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High drama on corruption; People need to make a prudent choice

6 February 2018 12:00 am - 0     - {{hitsCtrl.values.hits}}

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With four major political parties going into the last two days of their unprecedented battle for the control of 341 local councils, Parliament would today hold a special session to debate a vital issue. The much awaited debate will be on the lengthy bombshell reports of the Commission which investigated alleged Bond scams at the Central Bank from February 2015 to March 2016 and the Commission which inquired into allegations of serious acts of fraud or corruption. 


These events took place after the Criminal Investigations Department (CID), in a dramatic move on  Independence Day, raided the residences of the Perpetual Treasuries Limited owner Arjun Aloysius and its Chief Executive Officer Kasun Palisena. The two multi-millionaire businessmen are among the main suspects in the Bond scams in which they are alleged to have unethically obtained inside information to make a staggering profit of more than Rs. 11.1 billion.   


The two suspects were questioned for several hours at CID headquarters, later arrested and on Sunday night they were produced at the residence of Colombo Fort Magistrate Lanka Jayaratne who remanded them till last morning. Yesterday morning Mr. Aloysius and Mr. Palisena were produced in Courts and the same Magistrate remanded them till February 16. That means more than 10 days in jail for those who lived in the lap of luxury. Magistrate Lanka Jayaratne also ordered that the Central Bank’s former Governor Arjuna Mahendran, father-in-law of Mr. Aloysius, to return to Sri Lanka before February 15 and make a statement to the CID. The Commission has said that the former Central Bank Governor had allegedly given inside information to his son-in-law so that the PTL could make a huge profit at the bond auction. Mr. Mahendran is now in Singapore, where he is a citizen besides being a citizen of Sri Lanka. Reports indicate that if he does not make a statement or return for the court inquiry, a warrant may be issued for his arrest.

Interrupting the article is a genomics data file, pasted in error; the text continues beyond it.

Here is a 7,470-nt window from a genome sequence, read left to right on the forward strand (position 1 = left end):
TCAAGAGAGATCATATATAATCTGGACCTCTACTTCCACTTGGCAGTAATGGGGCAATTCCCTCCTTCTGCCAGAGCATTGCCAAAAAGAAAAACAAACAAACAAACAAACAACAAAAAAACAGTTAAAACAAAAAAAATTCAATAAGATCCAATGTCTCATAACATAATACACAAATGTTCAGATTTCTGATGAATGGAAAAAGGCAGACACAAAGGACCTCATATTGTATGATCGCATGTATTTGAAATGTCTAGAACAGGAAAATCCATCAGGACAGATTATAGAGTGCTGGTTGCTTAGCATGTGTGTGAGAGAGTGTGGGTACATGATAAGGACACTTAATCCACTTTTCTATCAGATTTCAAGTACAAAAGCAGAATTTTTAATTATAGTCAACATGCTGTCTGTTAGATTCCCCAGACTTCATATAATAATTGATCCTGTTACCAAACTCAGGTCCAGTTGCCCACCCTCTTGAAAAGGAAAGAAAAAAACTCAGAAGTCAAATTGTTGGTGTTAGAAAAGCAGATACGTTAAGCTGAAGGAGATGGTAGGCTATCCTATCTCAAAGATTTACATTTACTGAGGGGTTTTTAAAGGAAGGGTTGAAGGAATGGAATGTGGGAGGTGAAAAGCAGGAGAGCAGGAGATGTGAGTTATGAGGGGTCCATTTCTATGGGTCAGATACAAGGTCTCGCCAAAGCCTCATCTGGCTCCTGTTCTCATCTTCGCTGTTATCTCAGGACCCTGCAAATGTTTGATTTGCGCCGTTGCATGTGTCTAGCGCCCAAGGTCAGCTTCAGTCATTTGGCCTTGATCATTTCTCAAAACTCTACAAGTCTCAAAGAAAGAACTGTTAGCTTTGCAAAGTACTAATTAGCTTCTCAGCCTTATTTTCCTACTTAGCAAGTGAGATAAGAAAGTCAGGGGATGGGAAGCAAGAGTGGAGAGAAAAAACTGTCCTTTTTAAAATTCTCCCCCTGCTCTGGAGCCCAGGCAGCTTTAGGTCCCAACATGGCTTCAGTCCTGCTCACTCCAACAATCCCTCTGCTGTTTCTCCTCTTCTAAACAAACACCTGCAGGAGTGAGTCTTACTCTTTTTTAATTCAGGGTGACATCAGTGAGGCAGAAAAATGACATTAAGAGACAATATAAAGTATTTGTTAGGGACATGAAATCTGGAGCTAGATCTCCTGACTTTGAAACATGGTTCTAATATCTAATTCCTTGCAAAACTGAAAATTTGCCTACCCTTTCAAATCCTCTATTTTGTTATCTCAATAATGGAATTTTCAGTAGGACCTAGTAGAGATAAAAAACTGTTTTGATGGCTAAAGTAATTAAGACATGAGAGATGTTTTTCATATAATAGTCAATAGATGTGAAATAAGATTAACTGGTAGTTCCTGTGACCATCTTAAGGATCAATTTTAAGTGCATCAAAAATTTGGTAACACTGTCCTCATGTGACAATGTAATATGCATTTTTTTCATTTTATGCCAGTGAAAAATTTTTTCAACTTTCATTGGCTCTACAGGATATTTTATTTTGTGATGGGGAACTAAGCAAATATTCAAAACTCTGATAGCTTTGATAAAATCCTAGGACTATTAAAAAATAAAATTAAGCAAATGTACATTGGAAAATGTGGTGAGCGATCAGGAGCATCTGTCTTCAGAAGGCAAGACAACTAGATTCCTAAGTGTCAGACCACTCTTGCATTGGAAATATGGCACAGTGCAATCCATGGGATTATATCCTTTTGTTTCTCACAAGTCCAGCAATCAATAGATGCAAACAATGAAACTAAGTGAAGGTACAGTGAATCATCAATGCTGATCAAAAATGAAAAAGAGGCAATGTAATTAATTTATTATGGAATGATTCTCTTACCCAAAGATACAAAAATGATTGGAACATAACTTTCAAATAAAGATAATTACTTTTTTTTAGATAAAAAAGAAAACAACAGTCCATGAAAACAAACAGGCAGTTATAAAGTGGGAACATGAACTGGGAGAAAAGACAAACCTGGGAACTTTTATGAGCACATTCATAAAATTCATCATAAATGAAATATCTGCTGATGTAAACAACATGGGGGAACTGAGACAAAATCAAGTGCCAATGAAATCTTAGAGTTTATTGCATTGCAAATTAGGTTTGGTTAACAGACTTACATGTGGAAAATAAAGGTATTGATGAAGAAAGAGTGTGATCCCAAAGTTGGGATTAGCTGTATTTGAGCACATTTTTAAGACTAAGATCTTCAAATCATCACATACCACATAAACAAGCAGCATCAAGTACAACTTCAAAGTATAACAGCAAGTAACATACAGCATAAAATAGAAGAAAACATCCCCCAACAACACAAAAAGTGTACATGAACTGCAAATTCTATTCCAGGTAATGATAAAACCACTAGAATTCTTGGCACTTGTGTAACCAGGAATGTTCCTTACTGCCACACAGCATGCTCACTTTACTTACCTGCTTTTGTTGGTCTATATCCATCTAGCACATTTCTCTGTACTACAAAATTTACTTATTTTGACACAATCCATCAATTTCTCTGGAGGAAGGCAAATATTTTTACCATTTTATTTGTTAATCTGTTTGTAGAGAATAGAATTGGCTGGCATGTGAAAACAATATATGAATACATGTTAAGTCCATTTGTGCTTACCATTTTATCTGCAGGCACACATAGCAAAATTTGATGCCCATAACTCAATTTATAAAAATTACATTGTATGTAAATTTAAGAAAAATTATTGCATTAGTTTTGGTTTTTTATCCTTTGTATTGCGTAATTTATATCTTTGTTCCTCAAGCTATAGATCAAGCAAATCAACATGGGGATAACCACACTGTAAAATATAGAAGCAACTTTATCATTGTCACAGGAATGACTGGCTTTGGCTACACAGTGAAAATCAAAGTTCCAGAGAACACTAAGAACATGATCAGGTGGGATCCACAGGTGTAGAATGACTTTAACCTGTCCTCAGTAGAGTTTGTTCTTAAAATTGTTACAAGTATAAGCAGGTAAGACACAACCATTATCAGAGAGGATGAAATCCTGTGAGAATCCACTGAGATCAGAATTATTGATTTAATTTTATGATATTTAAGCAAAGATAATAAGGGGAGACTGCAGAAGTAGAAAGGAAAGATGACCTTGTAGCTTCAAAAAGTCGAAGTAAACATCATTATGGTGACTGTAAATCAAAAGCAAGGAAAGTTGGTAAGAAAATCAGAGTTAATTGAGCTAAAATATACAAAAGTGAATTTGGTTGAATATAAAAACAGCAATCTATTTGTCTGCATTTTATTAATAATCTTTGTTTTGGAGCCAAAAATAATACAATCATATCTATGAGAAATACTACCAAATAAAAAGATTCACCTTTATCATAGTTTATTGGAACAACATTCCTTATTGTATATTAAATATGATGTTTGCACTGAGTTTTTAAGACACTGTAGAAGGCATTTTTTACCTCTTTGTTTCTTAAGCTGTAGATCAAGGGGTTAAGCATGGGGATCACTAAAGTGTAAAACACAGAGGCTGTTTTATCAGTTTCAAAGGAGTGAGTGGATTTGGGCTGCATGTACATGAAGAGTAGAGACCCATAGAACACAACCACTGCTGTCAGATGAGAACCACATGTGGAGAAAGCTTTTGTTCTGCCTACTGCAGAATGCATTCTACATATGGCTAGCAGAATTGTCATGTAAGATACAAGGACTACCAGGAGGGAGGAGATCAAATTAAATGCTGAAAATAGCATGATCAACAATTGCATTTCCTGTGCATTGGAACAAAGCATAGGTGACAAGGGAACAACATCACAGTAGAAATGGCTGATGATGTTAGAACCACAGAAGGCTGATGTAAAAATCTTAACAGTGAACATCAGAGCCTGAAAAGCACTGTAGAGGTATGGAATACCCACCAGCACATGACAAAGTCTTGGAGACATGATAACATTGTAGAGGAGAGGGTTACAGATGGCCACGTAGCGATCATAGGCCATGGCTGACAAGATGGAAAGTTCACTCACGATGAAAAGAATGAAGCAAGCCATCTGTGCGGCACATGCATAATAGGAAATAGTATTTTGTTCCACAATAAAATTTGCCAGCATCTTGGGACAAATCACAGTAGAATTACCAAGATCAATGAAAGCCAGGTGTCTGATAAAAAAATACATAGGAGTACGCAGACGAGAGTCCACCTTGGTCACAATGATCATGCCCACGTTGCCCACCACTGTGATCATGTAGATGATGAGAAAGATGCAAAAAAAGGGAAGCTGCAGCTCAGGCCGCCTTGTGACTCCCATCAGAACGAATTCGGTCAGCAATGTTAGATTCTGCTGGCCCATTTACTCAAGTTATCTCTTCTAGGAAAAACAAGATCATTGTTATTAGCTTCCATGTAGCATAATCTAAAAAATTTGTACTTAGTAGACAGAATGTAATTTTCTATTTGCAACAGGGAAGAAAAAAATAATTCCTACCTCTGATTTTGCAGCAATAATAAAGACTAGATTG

In this election week and on the eve of the debate another important event took place. That was the arrest in Dubai of Udayanga Weeratunga, Sri Lanka’s former Ambassador in Russia. He had been evading arrest after being accused of involvement in corruption in the multi-million dollar deal for the purchase of MiG aircraft for the Sri Lanka Air Force in 2005.  


These three arrests are seen as major steps in the battle against corruption, the battle being lead by President Maithripala Sirisena who is pledging at every election rally that he is determined to clean up Sri Lankan politics and ensure that effective legal action is taken against those allegedly involved in serious fraud or corruptions. The President has also pledged to introduce laws to recover the billions plundered from public money.   


Prime Minister and United National Party leader Ranil Wickremesinghe also is pledging full support for the President’s battle against corruption though some Sri Lanka Freedom Party (SLFP) seniors and other opposition leaders are calling on Mr. Wickremesinghe to resign because it was he who recommended the appointment of Mr. Mahendran as Governor of the Central Bank. But Mr. Wickremesinghe and other UNP leaders are denying that the party as such had any connection with the bond scam though some related charges have been made against for the former Finance Minister Ravi Karunanayake.   


Meanwhile the Janatha Vimukthi Peramuna (JVP) also fighting hard for control of a substantial number of local councils, is accusing the UNP, the SLFP and former President Rajapaksa’s Sri Lanka Podujana Peramuna (SLPP) of staging a drama on the corruption issue, a sort of drama that even Bollywood would find hard to produce. JVP leaders say there are deals within deals and wheels within wheels on the corruption issue with some leaders of the other three parties having backdoor deals with each other though it is not clear as to who is trying to protect whom and from what.   Amid such high drama, more than 15 million people are registered to vote at the February 10 local council elections and we hope they will be wise and prudent in exercising their ‘right’ in choosing their representatives, mindful of the fact that the prevailing culture of bribery, corruption and abuse of privileges instigated by those in power is sadly, but surely a reflection of people’s own actions and choices.     

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